FWIW, forgot to mention, the typical reaction time we have is around one minute. Usually too little to have everybody evacuated from premises... But we have history on this regard, and it has proven a very important development.
One minute is not a lot of time, but if you get a warning, you can do a lot of things in that minute that will save lives and reduce the disaster.
For example - gas pipelines can be depressurized and isolation valves closed, so any fires that start from the gas is limited to a very small amount of gas.
Elevators can be set to stop at the next available floor so passengers can get out. (one minute is more than enough for an elevator to go to a floor and evacuate its passengers).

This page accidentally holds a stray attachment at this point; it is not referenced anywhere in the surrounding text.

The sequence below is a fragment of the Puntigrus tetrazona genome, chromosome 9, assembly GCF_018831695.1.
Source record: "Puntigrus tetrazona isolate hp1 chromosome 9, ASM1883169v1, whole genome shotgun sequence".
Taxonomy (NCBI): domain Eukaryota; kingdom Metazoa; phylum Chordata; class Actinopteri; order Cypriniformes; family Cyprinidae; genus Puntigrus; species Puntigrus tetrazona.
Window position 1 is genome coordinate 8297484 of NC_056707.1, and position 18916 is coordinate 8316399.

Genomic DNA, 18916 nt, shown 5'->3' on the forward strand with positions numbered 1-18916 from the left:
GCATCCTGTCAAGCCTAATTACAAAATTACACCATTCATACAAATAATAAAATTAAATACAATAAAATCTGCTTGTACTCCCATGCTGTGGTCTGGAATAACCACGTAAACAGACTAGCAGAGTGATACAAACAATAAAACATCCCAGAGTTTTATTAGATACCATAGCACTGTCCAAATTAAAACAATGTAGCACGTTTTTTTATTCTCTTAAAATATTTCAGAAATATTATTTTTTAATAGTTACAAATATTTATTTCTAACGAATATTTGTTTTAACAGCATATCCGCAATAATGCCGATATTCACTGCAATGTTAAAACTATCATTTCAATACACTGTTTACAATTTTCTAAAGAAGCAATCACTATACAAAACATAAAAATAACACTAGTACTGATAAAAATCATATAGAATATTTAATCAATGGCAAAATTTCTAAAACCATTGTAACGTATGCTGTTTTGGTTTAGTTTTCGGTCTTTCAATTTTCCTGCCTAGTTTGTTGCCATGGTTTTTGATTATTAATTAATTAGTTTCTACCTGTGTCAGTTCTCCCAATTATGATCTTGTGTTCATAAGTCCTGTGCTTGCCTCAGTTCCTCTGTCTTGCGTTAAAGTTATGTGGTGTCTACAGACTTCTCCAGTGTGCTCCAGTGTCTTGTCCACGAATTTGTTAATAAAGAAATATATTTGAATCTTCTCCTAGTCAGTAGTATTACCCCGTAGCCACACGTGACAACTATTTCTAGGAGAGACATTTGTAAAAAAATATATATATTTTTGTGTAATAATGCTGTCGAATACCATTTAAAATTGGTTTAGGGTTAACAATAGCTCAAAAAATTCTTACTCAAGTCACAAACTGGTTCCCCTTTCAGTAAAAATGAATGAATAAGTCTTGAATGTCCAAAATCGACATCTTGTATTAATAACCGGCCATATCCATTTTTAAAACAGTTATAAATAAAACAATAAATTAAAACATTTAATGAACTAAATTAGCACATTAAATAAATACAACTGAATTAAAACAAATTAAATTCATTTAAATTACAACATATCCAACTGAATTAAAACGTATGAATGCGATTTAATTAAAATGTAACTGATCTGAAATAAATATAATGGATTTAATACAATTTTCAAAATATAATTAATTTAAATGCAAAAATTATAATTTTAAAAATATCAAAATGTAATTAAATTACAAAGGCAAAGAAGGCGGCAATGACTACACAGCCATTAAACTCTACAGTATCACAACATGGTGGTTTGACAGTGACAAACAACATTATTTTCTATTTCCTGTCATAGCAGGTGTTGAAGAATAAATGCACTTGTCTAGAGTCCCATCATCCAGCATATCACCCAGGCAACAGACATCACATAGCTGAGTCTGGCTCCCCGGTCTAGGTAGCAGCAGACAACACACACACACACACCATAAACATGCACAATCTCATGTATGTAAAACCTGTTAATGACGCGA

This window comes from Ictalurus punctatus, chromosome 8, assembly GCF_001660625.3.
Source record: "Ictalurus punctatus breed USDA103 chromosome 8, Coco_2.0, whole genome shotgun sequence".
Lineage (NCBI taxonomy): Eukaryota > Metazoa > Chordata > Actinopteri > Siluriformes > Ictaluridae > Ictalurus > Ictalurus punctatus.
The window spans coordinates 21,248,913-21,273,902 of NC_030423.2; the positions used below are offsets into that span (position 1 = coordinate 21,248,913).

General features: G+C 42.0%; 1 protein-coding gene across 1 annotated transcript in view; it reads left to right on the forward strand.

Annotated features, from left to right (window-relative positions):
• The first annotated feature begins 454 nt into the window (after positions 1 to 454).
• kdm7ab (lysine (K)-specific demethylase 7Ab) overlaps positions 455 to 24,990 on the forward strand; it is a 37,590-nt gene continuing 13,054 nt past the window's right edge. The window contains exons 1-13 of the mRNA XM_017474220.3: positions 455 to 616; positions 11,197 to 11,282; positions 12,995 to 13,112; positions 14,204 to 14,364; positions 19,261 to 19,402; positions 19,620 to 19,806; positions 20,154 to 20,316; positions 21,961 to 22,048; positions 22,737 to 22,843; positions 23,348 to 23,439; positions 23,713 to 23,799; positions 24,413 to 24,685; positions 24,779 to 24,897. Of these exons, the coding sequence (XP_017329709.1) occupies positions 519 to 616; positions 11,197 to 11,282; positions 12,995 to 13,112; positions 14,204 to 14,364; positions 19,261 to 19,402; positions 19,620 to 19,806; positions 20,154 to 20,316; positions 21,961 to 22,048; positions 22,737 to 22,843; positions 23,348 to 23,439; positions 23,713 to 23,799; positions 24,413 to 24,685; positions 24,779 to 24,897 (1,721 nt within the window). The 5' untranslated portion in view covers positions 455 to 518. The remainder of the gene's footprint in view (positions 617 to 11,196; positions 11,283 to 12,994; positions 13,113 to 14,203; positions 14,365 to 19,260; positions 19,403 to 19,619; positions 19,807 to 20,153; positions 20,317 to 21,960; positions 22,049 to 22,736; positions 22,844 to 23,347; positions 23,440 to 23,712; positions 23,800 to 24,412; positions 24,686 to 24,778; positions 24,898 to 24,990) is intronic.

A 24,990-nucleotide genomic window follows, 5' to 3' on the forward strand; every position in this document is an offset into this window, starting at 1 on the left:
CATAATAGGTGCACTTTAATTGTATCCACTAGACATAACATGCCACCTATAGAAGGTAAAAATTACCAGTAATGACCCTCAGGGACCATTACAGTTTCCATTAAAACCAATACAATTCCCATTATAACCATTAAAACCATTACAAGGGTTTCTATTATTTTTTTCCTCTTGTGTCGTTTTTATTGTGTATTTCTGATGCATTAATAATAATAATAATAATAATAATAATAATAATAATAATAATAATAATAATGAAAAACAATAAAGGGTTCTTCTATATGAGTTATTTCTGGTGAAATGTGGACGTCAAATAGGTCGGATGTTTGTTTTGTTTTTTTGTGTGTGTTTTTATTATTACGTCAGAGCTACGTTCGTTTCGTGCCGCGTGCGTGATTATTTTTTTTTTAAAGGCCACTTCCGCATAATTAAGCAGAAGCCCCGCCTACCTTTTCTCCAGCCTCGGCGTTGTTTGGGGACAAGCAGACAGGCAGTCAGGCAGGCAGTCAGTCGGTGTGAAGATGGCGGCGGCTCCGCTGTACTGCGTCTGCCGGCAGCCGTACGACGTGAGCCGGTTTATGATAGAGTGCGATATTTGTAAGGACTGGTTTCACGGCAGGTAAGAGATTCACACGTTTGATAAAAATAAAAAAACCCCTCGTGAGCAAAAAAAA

Electricity can be shut off as well to limit the amount of fires that get sparked. Emergency power off functions may be activated in data centers to save critical data and perform quick power off to reduce fire risk.
Trains and public transit can be slowed down or stopped - depending on the system, it may not be possible to evacuate the trains in time, but once stopped, there's a much lower chance of derailing
And humans can go and hide in the strongest part of their building for safety.
One minute is not a lot of time, but a lot can be done to minimize the amount of risk and even reduce post-earthquake fires.